Handsets powered by Google’s popular Android operating system have apparently lost some ground to Apple’s iPhone in the lucrative US smartphone space.
Indeed, Android’s market share declined by four points on an annual basis to 56 percent during the second quarter of 2012. Meanwhile, general smartphone shipments fell 5 percent annually to reach 24 million units.
Researchers at Strategy Analytics attributed the rather salient decline to a volatile economy and the maturing penetration of smartphones among contract mobile subscribers.
Major operators tightening their upgrade policies to enhance profits were also blamed as a cause for the slowdown.
Despite Android’s slight drop, Google’s OS remains the number one platform by volume in the United States - even though its market share is peaking as Apple iOS gains ground.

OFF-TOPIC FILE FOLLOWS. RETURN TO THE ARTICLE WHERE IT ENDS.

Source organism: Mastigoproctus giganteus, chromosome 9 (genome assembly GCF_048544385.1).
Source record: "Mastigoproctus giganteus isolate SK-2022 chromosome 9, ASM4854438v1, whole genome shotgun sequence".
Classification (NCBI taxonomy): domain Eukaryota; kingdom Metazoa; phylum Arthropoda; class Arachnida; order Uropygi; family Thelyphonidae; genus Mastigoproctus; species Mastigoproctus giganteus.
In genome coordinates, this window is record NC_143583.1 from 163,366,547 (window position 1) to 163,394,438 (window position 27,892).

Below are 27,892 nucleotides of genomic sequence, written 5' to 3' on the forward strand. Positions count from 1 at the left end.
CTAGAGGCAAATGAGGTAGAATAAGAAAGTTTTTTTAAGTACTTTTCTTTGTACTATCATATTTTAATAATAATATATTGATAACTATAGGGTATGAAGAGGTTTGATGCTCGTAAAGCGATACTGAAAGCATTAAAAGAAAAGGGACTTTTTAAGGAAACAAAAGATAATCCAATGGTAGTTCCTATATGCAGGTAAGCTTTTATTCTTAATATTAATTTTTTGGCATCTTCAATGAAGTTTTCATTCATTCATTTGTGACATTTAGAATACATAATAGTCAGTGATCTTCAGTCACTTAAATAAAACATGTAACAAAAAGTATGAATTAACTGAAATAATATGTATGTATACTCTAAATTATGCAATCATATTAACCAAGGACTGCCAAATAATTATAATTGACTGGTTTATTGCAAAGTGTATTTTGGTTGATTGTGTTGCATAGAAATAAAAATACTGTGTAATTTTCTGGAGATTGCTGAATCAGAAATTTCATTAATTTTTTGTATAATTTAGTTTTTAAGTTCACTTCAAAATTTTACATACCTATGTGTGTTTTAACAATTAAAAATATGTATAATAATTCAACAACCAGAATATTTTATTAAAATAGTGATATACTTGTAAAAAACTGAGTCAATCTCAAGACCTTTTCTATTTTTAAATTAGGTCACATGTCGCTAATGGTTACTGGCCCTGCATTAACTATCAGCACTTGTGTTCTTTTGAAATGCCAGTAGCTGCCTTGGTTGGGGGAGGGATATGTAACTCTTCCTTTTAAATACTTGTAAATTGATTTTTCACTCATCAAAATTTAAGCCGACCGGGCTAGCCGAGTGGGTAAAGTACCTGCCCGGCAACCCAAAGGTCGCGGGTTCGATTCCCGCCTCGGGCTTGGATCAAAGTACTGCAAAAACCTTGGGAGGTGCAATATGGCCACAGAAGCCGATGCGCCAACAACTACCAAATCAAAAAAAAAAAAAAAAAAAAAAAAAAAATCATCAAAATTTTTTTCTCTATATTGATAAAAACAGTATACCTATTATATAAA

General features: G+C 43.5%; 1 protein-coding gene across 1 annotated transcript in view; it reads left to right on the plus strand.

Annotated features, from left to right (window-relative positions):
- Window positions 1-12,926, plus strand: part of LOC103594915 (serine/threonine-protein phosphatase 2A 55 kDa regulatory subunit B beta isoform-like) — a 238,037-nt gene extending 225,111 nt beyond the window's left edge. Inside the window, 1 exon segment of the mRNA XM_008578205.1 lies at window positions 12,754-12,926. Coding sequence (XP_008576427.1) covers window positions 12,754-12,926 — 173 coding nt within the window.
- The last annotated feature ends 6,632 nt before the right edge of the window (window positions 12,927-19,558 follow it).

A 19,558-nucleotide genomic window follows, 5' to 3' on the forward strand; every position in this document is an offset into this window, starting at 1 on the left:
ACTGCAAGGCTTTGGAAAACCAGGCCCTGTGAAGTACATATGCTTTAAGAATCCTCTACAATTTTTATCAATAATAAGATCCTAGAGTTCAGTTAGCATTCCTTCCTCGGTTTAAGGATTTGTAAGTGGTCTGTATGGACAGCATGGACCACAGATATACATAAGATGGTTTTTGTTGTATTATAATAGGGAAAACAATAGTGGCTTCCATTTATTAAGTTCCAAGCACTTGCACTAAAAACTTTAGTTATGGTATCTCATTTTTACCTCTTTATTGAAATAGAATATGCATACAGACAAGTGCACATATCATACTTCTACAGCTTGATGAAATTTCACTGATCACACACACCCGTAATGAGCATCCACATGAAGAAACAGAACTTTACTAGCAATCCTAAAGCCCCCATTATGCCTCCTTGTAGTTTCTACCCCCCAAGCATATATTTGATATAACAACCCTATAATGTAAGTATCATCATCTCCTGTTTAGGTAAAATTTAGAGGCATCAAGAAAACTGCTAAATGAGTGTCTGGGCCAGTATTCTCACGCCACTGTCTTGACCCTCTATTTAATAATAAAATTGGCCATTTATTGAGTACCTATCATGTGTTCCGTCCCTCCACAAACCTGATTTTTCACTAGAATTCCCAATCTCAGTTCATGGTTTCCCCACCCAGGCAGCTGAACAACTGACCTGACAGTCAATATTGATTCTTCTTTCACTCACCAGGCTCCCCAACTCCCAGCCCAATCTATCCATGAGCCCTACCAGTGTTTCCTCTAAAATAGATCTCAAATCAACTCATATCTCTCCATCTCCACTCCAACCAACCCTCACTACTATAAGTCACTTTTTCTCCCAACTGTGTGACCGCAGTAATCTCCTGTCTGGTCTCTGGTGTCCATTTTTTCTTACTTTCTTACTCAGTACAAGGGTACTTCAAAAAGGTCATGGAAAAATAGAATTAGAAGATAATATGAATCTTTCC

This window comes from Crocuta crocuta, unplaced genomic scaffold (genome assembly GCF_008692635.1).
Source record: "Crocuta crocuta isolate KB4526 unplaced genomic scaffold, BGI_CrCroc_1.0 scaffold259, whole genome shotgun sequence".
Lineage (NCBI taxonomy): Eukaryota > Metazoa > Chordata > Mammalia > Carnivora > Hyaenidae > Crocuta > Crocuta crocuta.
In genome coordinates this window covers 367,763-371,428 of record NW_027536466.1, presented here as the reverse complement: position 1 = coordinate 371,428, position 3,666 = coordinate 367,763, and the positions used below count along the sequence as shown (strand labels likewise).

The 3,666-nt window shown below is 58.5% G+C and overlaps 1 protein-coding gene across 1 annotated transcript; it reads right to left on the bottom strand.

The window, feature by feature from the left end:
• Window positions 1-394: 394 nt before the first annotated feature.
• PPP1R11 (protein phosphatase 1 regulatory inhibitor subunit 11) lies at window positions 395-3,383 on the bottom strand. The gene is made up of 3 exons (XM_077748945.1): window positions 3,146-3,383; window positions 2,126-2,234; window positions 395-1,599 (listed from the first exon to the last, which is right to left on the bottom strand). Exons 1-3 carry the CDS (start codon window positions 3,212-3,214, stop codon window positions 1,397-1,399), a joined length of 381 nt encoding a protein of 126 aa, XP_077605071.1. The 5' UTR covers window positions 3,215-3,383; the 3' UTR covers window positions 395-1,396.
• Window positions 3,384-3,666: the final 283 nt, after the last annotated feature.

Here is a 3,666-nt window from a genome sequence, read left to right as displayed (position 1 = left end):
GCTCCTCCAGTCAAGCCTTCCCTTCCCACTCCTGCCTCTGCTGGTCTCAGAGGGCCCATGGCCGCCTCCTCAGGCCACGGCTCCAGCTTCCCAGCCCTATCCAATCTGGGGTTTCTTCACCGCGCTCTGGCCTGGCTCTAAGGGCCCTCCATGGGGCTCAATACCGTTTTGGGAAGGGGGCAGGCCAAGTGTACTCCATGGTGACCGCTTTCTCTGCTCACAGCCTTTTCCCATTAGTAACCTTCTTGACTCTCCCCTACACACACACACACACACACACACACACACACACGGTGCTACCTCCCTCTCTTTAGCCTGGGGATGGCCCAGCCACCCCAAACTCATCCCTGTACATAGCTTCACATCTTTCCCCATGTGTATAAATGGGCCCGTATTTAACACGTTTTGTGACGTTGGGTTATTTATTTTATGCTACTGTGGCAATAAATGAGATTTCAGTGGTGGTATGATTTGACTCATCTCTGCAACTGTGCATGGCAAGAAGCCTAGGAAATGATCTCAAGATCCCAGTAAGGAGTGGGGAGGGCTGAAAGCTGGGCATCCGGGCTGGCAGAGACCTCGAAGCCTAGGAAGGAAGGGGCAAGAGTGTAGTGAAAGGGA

To be sure, Cupertino's US market share increased by ten points from 23 percent in Q2 2011 to 33 percent in Q2 2012.
"Apple is rumored to be launching a new iPhone in the coming weeks, and that event, if it takes place, is going to heap even more pressure on Android in its home market," researchers at Strategy Analytics concluded.
Unsurprisingly, RIM’s Blackberry also registered a sharp drop in the US mobile market, plummeting from 11 percent to 7 percent over the past year and reaching its lowest level in recent history.
According to Strategy Analytics, consumers, businesses and operators continue to be frustrated by Blackberry’s limited toushcreen smartphone portfolio and repeated delays in rolling out its new BB10 operating system.